Category: Famous Authors

How to write like Emily Dickinson

She wore all white, she hid herself away from the world, and she was an urban legend in her hometown. She also wrote some of the most unusual and enduring poetry of all time — and nobody but Emily Dickinson herself realized it until after her death.

Who is Emily Dickinson?

Nineteenth-century American lyric poet Emily Dickinson wrote nearly 1,800 poems, but only 10 were published in her lifetime, which began in 1830 and ended in 1886. After living all her 55 years in Amherst, Massachusetts, she was memorialized as a master gardener fascinated by botany and an eccentric recluse rather than as a poet.

Dickinson grew up in a strict, religious household ruled by evangelical Calvinism. She and her younger sister, Lavinia, never married and lived at home with their parents all their lives. Her older brother, Austin, did eventually marry, but only moved as far away as next door.

Though Dickinson eventually gained small-town notoriety as a shut-in, she wasn’t a true hermit, especially early in life. During her childhood and teenage years, she attended Amherst Academy and Mount Holyoke Female Seminary. As a young woman, she entertained guests, went to events in town, and was a frequent visitor at her brother’s house.

Dickinson started writing poetry in her teens, creating the majority of her poems between 1861 and 1865 — years which coincided with the American Civil War. Fully two-thirds of her poetic output occurred before 1866.

That year, a series of personal tragedies struck. Her beloved dog died, her mother was bedridden, and Dickinson was obliged to take on the household chores when the family lost their servant. She stopped going out, stopped communicating with friends except through letters, and stopped interacting with visitors to the house (though she would occasionally leave them poems and floral gifts from her garden). She started wearing all white. And this is how she continued to live for the final 15 years of her life. During this latter period, she wrote, on average, 35 poems per year.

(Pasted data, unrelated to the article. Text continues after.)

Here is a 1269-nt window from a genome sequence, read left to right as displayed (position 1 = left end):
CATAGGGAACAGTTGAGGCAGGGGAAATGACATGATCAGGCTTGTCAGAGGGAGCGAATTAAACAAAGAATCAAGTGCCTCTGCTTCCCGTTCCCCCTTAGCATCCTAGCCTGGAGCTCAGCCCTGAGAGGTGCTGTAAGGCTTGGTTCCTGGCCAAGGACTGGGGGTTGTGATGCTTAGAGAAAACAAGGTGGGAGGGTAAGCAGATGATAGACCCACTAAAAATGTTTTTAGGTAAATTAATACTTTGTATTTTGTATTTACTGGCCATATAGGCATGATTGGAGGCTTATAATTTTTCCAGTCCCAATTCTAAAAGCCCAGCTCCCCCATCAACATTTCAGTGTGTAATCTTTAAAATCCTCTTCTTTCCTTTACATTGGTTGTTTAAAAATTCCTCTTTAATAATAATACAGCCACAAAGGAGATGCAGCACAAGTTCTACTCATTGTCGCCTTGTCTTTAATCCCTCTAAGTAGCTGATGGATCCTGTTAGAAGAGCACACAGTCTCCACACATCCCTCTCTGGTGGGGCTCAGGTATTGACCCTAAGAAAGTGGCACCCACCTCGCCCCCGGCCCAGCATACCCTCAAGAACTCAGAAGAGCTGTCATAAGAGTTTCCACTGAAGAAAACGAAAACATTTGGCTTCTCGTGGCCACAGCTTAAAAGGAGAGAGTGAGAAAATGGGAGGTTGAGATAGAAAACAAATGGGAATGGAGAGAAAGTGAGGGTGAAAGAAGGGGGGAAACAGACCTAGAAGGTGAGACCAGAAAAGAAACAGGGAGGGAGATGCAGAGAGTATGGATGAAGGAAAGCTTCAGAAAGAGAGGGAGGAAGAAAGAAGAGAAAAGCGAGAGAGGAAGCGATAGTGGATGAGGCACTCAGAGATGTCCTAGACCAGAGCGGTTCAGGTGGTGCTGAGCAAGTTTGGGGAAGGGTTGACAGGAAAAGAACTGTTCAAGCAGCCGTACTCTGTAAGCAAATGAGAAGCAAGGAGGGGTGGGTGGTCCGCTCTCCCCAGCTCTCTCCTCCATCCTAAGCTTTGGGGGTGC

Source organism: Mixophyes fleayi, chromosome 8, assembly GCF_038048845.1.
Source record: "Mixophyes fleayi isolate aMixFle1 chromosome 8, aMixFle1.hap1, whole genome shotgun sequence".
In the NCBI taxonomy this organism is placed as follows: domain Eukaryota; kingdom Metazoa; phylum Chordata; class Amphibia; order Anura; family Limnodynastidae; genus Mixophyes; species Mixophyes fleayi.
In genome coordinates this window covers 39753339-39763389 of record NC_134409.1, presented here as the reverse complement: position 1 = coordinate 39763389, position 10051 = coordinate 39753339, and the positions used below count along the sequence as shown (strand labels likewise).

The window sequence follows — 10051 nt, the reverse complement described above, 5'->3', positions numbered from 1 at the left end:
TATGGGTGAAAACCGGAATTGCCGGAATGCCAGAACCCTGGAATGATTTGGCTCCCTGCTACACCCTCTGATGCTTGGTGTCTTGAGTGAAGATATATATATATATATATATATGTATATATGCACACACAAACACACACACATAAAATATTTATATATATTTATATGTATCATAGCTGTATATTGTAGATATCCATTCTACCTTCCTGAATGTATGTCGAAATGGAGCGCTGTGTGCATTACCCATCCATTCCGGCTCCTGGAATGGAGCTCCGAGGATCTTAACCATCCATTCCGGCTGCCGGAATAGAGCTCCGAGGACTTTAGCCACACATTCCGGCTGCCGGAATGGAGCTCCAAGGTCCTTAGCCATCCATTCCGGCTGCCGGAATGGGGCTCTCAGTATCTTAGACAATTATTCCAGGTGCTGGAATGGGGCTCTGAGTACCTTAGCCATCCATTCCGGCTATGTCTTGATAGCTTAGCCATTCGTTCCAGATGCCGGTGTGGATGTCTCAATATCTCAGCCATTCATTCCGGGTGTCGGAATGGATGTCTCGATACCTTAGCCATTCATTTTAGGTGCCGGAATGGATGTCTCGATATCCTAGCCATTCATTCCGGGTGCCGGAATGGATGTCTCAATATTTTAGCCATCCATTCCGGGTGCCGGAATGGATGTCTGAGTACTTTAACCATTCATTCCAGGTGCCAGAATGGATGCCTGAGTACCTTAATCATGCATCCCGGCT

Her first major publication came in 1890, four years after her death, when a collection of her poems was published under the title Poems. Dickinson’s idiosyncratic diction, grammar, meter, and rhyme were all edited to conform to contemporary poetic conventions, and titles were added to her untitled poems. A full collection of authentic versions of her poems — including “Hope is the Thing with Feathers,” “Because I Could Not Stop For Death,” “I’m Nobody! Who are You?” and “Tell All the Truth But Tell it Slant” — wasn’t published until more than 100 years later in 1998.

 

Write like Emily Dickinson in three easy steps
(plus one bonus step!)

Step 1: Watch Gilligan’s Island

Dickinson was a lyric poet, writing verses in a style similar to the vocal music of the hymns and ballads of her time. Lyric poems have been around for more than 500 years and are typically short, express the feelings of a single protagonist (often the poet herself), and give the overall impression that they could be sung, should you happen upon the right tune.

Enter Gilligan’s Island.

Structurally, Dickinson’s poems were frequently written in common meter: four lines per stanza and an alternating iambic tetrameter and iambic trimeter pattern having a stressed-unstressed rhythm, (or, put more simply, an 8-6-8-6 syllable pattern in which the words read as STRESSED SYLLABLE, unstressed syllable).

Common meter is very popular with writers of vocal music. This is why you can easily sing Dickinson’s poems to the Gilligan’s Island theme song. “The Yellow Rose of Texas” also works.

 

Step 2: Stop and smell the roses. Then add death.

Dickinson’s poems are elusive, evasive, first-person narratives that hide as much as they express. Her keen interest in the natural world, her religious faith, and her struggle to express emotions best kept repressed according to the mores of her time all contributed to a wholly original poetic style.

Bees, flowers, the sun, the woods, or even the great indoors were all favorite subjects. Take a walk in a park or sit in your backyard, and write down what you see and hear.

Now add death. And immortality. But don’t go all goth on us; don’t mistake Dickinson’s understanding of immortality for some kind of cool vampire existence. It isn’t about fame-mongering, either. This immortality is of the religious salvation variety.

While you’re at it, embrace your daddy issues and put in an aloof god-father-master figure who’s also an imaginary lover to whom you chastely submit yourself. Add a couple more flowers, a beam of sunlight, a dash of existential loneliness, and you’re done.

 

Step 3: Listen to some hip hop

To get the Dickinson flavor, you need to slant a few of your rhymes, then meddle with the meter you worked so hard to master.

What’s slant rhyme, you ask? If you’ve listened to hip hop, you’ve encountered slant rhyme. The best way to describe it is to say it’s words that almost rhyme, but not quite.